Japanese garlic ginger grilled chicken brings the clean flavours of soy, sake and sugar to a backyard classic. A little bit of chili sauce adds a bit of bite to what should become a backyard classic.
Yucatan grilled chicken. A little bit of sunshine next time you grill. Big, bold, bright tastes. Citrus. Achiote. Chili. Mustard. Garlic. What’s not to love?
Carolina mustard sauce is the perfect accompaniment to any BBQ that features pork. Pulled pork. Smoke roasted pork. Sausages. Whole hog. It just works.
Korean style pork chops are a little bit spicy, a whole lot savoury and loaded with flavour. Try them when your everyday pork chops just won’t do.
I love a good pork chop. And Korean style pork chops are one of my favourite ways to serve them up. Something about the umami-ness (like that’s a word) makes me smile.
Get to know Korean food
I have a thing for Korean food. Not sure why it isn’t more popular. It’s a little bit spicy. And it’s different from other Asian cuisines. Distinct.
It’s not all about kimchi and Korean BBQ either. Korean is a rich culture with diverse cooking styles and tastes. It’s getting known though.
I have a Korean grocery near my house now. And most Asian groceries carry a lot of Korean these days. So it’s not that far out there.
Korean is a little bit spicy. Not mouth searing like some Asian cuisines but it does have a bit of a kick. Balanced. Savoury. Give it a try.
Korean pork chops are easier than you think
Korean style pork chops take about 5 minutes to prep and cook up in no time flat. A few ingredients, a quick marinade and your ready to go.
There’s nothing too exotic here. Nothing crazy complicated. You might need a trip to an Asian grocer but you will be glad you went.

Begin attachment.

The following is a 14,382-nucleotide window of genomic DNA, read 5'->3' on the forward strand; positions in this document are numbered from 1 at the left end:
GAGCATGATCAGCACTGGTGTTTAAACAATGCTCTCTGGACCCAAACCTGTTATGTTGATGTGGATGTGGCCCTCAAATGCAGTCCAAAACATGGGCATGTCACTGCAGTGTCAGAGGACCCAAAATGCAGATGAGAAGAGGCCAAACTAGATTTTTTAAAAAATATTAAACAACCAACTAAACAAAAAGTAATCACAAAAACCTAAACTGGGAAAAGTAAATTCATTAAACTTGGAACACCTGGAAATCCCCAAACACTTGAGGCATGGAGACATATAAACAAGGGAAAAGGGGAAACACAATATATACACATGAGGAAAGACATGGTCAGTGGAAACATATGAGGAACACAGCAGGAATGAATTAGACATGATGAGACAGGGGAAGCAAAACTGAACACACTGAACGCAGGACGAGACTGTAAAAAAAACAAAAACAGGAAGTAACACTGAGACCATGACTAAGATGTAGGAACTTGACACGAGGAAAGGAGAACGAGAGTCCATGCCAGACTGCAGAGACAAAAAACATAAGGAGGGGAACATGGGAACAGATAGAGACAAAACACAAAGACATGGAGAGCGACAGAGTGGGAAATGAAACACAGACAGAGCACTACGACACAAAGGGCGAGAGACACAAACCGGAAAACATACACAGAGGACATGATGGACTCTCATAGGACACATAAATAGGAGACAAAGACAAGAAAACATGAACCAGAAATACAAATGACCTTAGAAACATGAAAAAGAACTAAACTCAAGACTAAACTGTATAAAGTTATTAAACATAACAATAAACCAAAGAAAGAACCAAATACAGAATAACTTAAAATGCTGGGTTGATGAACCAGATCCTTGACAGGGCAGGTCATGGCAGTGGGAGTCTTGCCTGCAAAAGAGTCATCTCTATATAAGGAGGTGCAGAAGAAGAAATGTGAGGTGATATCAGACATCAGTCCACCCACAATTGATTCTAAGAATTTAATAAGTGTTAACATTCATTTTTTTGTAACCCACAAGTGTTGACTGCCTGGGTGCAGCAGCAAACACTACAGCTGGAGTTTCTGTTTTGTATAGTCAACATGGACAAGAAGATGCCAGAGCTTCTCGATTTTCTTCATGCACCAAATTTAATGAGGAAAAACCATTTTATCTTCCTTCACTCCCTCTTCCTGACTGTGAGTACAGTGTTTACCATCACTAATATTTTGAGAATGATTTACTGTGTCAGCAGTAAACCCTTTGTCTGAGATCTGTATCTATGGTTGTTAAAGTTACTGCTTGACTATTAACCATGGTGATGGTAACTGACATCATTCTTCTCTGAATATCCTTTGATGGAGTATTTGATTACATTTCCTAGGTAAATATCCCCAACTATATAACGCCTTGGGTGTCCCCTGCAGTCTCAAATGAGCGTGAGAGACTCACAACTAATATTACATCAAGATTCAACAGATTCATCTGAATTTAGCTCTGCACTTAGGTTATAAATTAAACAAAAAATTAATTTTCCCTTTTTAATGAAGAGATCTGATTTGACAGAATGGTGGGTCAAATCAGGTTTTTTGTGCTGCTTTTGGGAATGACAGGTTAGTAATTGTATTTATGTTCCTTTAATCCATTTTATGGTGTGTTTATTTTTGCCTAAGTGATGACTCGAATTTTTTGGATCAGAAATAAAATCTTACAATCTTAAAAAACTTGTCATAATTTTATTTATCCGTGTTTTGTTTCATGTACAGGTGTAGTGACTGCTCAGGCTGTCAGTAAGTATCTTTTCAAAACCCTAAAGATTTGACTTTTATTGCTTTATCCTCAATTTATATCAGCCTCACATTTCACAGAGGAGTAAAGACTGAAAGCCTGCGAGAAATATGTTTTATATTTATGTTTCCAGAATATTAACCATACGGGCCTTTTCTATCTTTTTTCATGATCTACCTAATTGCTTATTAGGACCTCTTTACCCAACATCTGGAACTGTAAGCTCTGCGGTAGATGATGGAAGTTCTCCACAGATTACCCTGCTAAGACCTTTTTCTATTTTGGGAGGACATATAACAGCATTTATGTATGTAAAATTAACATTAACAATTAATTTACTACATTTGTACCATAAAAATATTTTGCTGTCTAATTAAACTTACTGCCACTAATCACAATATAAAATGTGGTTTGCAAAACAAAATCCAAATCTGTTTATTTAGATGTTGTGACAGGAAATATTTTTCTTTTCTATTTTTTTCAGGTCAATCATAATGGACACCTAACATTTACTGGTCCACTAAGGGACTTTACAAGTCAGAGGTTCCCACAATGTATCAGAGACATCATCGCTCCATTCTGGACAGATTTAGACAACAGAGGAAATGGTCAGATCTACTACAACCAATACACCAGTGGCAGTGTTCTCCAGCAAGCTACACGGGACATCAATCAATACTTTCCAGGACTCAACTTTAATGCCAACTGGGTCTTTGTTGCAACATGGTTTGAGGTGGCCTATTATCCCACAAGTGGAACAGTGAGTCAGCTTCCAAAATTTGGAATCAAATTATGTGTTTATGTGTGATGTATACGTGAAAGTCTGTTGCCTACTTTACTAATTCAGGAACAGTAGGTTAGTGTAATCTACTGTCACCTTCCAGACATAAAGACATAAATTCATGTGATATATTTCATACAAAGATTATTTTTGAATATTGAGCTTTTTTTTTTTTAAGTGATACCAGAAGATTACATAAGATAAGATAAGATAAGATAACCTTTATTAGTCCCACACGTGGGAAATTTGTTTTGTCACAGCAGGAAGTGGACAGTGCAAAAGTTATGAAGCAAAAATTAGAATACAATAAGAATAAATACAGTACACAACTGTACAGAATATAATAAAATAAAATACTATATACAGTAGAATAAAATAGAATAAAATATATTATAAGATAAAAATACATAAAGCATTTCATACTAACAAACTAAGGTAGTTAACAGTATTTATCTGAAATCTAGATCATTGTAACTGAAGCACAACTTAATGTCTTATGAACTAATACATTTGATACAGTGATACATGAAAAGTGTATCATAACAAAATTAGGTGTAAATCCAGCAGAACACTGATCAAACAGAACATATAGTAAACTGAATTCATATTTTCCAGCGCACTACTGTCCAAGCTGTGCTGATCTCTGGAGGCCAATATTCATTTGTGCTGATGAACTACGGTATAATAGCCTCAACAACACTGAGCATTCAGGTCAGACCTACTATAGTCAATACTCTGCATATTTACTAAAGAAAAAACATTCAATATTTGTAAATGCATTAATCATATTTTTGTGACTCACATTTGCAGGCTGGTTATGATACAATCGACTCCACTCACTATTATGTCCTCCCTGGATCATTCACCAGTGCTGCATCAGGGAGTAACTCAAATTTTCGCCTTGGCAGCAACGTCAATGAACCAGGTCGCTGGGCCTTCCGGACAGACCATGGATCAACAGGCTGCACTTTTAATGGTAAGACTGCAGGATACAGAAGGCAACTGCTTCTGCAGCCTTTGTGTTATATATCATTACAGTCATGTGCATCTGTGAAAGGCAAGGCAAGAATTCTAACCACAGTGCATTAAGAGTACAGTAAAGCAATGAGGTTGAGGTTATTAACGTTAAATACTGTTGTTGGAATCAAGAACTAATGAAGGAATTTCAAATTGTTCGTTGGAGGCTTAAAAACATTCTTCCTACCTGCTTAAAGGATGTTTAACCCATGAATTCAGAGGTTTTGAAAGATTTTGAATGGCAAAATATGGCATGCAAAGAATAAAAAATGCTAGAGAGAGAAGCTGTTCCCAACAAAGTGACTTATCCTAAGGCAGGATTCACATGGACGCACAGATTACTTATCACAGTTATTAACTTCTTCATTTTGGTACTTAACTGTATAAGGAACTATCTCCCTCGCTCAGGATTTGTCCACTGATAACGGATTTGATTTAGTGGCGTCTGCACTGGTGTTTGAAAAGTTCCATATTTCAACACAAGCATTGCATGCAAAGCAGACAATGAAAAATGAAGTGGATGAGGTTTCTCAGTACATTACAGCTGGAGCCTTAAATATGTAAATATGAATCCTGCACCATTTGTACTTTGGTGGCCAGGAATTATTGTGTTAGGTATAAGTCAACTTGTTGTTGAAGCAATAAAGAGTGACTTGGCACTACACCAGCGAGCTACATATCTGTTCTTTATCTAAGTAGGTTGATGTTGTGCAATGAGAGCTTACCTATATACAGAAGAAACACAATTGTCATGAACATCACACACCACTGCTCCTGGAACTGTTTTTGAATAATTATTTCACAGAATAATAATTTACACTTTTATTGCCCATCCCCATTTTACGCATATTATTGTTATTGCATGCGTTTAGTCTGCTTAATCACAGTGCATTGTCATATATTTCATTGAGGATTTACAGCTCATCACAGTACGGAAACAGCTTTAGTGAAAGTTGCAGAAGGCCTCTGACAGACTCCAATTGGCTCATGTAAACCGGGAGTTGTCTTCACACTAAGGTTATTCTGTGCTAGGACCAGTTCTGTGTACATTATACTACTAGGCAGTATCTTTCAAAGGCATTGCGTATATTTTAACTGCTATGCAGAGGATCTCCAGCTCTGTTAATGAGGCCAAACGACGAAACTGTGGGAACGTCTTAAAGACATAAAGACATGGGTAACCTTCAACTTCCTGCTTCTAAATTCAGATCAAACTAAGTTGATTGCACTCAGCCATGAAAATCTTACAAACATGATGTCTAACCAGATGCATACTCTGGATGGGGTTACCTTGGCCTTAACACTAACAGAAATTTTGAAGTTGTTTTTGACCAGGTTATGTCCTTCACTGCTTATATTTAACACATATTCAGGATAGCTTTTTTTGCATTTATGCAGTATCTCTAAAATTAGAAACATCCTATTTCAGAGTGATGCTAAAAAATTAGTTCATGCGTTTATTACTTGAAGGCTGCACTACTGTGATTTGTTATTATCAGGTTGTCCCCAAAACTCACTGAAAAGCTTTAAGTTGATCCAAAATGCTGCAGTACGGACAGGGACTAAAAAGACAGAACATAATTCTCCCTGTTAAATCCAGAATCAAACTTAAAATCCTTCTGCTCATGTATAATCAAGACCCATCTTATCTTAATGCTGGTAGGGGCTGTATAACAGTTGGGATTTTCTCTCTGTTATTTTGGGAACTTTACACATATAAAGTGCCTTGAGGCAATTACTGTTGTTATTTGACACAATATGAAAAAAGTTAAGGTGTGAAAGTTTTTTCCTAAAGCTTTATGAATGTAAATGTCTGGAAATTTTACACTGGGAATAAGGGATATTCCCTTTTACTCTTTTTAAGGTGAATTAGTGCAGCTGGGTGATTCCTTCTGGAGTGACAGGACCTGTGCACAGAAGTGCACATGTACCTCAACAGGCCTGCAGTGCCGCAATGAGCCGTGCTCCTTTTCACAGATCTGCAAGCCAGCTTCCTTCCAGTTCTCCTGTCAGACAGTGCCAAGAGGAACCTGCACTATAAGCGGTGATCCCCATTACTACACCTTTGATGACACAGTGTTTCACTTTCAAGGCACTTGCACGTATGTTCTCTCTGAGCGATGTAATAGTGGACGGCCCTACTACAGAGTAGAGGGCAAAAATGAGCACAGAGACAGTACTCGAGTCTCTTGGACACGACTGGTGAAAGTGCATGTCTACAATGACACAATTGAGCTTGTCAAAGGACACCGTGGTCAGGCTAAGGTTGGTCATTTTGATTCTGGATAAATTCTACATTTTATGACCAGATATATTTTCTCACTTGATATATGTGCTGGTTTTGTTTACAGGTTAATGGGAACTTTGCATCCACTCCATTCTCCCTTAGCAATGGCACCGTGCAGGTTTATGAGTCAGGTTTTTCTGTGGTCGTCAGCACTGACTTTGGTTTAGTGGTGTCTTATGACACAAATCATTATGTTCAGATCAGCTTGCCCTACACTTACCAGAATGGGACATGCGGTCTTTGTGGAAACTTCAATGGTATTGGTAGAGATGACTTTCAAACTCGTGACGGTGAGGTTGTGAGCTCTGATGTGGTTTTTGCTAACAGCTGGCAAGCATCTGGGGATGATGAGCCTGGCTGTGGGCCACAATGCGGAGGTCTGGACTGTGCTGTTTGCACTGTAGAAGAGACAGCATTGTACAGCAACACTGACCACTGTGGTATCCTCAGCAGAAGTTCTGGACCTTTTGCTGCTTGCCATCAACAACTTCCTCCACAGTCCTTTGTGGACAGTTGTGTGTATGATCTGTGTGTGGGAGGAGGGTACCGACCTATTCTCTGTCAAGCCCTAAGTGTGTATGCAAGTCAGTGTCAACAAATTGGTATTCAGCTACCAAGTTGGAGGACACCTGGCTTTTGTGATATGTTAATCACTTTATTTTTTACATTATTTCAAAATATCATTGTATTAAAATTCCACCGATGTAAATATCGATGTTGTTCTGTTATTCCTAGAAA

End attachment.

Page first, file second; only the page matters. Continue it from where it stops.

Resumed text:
Gochujang – Korea’s secret weapon
One of the backbone seasonings in Korean cooking is gochujang. It’s what makes these Korean style pork chops what they are.
Gochujang is a Korean chili paste. It’s not scary. Not strange. It’s not some weird fish concoction. If you’ve ever had Korean, you’ve had gochujang. It’s like miso with some heat. Not exactly. But pretty close.
You can get it at pretty much any Asian market. If you can’t find it, mixing sriracha and miso comes pretty close.
You can cook these Korean style pork chops in a skillet and finish them off in an oven. Or you can grill them up for even more flavour. If you do cook them in a skillet you can spoon the drippings onto the chops. That’s a nice touch.
However you cook these make sure you don’t go above an internal temperature of 135F. Pork loin is not forgiving. It will dry out on you and no wonder sauce is going to save it.
But if you nail these Korean style pork chops you are going to love them.
korean style pork chops
- 4 one inch thick pork loin chops
- 2 Tbsp gochujang
- 1 Tbsp soy sauce
- 2 Tbsp brown sugar
- 1 clove garlic - minced
- 1 tsp grated ginger
- 2 Tbsp rice wine vinegar
- 1 tsp sesame oil
- 1/4 tsp black pepper
- sesame seeds - for garnish
- Combine all the ingredients except the pork chops and sesame seeds and mix thoroughly. Gochujang is pretty thick out of the fridge so keep going. You will get to a smooth marinade.
- Mix the marinade with the pork.
- Pre-heat your oven to 375F.
- Heat a skillet large enough to hold the chops in a single layer over medium heat.
- Film the skillet with vegetable oil.
- Briefly fry the chops to brown them.
- Turn the chops over and place them in the pre-heated oven.
- Cook, until they reach an internal temperature of 135F.
- Let stand for 5 minutes.
- Sprinkle with sesame seeds and spoon any juices from the pan overtop.
- Prepare your grill for medium direct heat.
- Grill the chops, turning a couple times, until they reach an internal temperature of 135F.
- Let stand for 5 minutes.
- Sprinkle with sesame seeds and spoon the accumulated juices overtop.
Grill roasted leg of lamb is a great way to bring summer flavours to a wintery cut of meat. The Greeks know this. They have since about the beginning of time.
Next time you want to mix up your grilling, try Thai grilled chicken with sweet chili sauce. Smoky, sweet and spicy, it’s a south-east asian flavour explosion. Seriously. Try it.